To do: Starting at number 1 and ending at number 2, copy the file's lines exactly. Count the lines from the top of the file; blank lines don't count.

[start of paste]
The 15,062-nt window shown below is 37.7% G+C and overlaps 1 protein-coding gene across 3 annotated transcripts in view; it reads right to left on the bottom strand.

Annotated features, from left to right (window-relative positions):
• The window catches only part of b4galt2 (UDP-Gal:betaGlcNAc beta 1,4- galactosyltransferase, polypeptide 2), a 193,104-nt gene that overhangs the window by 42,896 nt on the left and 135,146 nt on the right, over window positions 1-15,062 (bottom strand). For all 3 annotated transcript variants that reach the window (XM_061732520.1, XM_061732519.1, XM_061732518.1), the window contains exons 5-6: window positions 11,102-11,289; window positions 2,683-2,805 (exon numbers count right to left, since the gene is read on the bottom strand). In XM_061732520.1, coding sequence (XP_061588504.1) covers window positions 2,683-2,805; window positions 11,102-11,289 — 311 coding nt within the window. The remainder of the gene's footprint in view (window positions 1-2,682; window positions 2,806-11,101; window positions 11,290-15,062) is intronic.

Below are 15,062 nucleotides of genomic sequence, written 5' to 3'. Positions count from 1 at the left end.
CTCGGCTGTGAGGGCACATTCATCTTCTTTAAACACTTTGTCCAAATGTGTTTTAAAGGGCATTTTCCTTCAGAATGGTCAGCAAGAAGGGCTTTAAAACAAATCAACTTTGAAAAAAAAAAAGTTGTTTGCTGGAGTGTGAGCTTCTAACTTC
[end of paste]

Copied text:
The 15,062-nt window shown below is 37.7% G+C and overlaps 1 protein-coding gene across 3 annotated transcripts in view; it reads right to left on the bottom strand.

Annotated features, from left to right (window-relative positions):